Ildikó Kalapács grew up in the socialist Hungary in the 70s under Soviet occupation. She studied visual art and folk dance over there. She came to the US in 1987 and she has lived in the Northwest since then. She continued her visual art studies at Eastern Washington University and has worked in the folk dance/research field in the US and Hungary.
Her work is greatly influenced by both cultures, and she expands her understanding of more cultures in the era of globalization in order to understand cultural flux. Diversity is the basis of her art. That led her to exhibit not just in the US, but in Europe and Japan over the years.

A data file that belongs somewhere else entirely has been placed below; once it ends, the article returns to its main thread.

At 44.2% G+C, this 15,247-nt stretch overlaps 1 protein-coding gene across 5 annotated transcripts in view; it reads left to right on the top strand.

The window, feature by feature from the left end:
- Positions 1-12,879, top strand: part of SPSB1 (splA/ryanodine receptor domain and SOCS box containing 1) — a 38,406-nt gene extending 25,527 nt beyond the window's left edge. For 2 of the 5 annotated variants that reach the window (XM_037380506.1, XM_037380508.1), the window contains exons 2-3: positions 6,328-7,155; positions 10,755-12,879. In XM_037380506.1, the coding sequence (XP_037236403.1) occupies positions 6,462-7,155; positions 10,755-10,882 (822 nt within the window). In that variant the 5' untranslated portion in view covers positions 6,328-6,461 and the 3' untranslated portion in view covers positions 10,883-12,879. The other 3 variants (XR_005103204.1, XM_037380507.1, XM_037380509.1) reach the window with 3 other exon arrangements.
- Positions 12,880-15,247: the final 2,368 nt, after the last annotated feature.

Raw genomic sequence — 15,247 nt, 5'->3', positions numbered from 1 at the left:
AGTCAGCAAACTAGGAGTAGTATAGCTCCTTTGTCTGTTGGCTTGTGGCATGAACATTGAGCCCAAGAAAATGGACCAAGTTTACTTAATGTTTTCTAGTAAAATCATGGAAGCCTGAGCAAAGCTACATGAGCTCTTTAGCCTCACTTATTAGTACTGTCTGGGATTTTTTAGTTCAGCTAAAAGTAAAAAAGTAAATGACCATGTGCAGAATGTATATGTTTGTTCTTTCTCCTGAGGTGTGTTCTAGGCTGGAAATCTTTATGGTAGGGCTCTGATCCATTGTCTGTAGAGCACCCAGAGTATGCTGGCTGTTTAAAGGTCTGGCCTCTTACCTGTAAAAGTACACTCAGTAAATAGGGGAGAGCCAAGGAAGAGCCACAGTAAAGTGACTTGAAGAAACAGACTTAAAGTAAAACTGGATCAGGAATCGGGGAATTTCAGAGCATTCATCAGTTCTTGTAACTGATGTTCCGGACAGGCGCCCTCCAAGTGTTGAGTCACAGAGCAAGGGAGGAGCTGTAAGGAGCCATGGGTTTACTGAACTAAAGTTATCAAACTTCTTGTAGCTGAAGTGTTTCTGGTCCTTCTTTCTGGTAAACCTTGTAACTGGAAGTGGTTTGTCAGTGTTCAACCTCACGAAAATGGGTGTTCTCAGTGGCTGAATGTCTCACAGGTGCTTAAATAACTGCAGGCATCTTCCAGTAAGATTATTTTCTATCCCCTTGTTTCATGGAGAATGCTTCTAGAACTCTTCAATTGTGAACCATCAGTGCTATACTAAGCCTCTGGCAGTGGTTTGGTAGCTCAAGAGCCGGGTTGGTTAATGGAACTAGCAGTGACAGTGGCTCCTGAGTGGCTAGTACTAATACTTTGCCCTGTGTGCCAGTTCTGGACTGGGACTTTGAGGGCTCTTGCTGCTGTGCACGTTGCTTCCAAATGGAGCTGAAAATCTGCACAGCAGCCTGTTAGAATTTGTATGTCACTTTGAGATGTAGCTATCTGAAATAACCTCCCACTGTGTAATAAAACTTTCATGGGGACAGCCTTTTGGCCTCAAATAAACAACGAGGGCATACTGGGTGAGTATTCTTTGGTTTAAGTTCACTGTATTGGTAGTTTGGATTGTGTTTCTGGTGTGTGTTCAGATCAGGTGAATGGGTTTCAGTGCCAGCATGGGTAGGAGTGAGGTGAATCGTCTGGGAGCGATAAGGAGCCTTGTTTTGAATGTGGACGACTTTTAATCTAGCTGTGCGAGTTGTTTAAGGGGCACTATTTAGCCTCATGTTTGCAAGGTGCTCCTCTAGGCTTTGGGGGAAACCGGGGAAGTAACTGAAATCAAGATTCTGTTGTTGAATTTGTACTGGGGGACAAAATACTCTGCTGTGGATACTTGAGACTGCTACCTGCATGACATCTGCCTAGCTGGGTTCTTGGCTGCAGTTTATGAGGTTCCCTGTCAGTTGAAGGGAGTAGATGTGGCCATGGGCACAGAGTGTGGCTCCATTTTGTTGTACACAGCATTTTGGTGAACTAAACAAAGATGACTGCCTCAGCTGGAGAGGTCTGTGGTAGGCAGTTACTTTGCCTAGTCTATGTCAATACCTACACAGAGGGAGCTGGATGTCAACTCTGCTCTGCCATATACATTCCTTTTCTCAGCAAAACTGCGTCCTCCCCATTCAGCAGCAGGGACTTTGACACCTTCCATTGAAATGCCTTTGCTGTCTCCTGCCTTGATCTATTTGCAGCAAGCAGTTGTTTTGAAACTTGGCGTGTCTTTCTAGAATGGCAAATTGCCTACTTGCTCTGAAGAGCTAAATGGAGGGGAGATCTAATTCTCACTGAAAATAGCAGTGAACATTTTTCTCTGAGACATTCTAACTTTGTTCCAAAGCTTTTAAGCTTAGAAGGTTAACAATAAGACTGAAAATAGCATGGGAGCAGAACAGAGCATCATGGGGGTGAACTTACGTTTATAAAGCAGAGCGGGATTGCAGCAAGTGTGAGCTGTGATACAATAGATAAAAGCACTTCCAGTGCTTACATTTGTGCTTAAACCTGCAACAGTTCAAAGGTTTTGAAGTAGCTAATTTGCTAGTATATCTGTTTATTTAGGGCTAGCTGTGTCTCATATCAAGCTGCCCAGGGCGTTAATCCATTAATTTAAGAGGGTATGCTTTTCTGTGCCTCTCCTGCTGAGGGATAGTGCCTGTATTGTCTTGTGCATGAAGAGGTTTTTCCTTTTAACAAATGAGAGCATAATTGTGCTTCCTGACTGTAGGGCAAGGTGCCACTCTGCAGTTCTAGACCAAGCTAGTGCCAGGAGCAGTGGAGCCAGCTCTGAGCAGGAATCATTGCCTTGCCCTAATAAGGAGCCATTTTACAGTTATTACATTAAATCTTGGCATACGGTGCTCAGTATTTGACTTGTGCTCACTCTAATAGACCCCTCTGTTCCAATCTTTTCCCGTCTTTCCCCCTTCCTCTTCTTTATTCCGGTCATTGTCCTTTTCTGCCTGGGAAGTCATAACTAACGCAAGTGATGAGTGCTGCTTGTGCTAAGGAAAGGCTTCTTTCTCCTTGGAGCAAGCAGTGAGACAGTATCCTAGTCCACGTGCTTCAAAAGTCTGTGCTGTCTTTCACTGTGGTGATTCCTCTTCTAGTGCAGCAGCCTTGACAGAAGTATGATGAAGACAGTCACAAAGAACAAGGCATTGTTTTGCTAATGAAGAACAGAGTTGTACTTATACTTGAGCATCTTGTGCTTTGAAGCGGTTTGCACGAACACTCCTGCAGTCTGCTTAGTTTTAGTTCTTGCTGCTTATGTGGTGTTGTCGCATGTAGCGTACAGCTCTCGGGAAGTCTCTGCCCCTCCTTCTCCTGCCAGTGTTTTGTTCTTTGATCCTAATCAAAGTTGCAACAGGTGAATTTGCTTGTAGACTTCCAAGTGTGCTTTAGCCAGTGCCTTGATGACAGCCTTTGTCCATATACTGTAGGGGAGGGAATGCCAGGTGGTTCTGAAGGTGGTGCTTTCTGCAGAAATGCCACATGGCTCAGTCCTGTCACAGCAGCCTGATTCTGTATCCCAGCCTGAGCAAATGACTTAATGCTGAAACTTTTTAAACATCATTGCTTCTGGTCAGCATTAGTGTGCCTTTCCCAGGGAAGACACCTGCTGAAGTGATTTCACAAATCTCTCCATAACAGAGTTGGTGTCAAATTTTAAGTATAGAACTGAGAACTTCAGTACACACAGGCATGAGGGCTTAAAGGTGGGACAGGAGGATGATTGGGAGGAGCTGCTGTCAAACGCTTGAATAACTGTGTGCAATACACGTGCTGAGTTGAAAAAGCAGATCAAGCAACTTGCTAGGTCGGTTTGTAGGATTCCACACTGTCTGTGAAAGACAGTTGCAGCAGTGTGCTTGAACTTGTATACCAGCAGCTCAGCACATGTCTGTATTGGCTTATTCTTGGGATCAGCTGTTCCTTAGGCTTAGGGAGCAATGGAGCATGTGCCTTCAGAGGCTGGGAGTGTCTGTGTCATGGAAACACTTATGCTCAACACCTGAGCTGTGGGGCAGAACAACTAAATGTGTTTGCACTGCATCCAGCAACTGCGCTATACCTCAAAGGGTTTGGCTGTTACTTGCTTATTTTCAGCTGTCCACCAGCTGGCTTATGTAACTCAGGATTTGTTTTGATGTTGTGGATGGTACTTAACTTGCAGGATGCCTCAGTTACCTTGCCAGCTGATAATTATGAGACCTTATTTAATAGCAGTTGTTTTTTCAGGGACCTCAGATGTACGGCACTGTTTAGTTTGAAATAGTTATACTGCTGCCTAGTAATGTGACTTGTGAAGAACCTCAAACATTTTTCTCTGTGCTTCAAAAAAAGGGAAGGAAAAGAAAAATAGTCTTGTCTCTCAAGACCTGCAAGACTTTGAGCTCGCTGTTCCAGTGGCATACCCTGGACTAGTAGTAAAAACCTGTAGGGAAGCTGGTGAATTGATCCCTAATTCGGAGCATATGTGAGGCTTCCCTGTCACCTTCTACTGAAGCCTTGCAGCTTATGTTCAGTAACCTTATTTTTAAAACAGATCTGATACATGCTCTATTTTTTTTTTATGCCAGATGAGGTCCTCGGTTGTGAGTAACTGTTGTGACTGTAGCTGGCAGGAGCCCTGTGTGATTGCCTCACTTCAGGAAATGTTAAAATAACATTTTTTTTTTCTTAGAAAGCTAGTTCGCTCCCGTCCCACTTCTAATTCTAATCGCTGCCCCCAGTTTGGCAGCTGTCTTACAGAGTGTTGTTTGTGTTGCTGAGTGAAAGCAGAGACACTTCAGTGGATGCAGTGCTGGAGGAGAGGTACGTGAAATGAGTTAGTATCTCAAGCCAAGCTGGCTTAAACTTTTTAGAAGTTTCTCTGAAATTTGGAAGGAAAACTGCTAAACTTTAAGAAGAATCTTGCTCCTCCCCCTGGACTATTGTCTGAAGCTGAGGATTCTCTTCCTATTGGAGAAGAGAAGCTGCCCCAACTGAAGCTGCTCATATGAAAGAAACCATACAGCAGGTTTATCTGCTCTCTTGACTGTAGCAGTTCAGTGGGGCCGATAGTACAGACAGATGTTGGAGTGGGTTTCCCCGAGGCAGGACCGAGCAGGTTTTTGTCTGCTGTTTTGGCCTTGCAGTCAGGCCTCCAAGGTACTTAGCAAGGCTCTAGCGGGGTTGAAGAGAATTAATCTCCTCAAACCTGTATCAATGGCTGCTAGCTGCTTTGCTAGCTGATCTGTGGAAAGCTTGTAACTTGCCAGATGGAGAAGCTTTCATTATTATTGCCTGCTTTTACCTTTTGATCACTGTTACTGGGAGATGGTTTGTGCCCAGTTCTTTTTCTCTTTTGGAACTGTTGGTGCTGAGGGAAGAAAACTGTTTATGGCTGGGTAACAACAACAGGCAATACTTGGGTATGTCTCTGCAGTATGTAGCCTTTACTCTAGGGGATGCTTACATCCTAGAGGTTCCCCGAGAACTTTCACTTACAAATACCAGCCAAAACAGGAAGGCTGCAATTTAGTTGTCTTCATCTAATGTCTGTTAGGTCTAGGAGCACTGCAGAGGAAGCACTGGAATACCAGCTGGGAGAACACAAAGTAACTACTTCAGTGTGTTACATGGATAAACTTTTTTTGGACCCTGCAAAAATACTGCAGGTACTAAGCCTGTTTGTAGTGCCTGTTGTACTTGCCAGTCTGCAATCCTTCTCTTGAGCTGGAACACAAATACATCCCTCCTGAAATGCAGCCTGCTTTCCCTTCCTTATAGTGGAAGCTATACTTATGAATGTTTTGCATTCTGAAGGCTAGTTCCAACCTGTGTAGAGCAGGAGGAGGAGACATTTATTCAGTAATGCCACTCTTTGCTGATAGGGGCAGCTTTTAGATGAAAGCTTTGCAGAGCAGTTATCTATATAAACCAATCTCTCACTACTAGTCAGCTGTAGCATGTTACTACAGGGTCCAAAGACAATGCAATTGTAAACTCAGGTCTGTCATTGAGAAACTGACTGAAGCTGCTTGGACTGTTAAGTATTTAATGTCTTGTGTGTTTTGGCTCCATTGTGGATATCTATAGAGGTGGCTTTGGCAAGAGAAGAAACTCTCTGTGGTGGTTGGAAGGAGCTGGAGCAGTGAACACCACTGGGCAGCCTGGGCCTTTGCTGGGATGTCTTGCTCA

She also creates public art works for institutions which have a philosophy similar to hers, namely compassion and respecting cultures, individuals, and nature. One recent example is Refuge created for the YWCA of Spokane.
Being a folk dancer gave her an insight into non-mainstream cultures (“low art”) and doing village research exposed her different ways of self-expression. Thus she moves comfortably back and forth between the continents and between city and rural cultures.
"Seemly Innocence", bronze by Ildikó Kalapács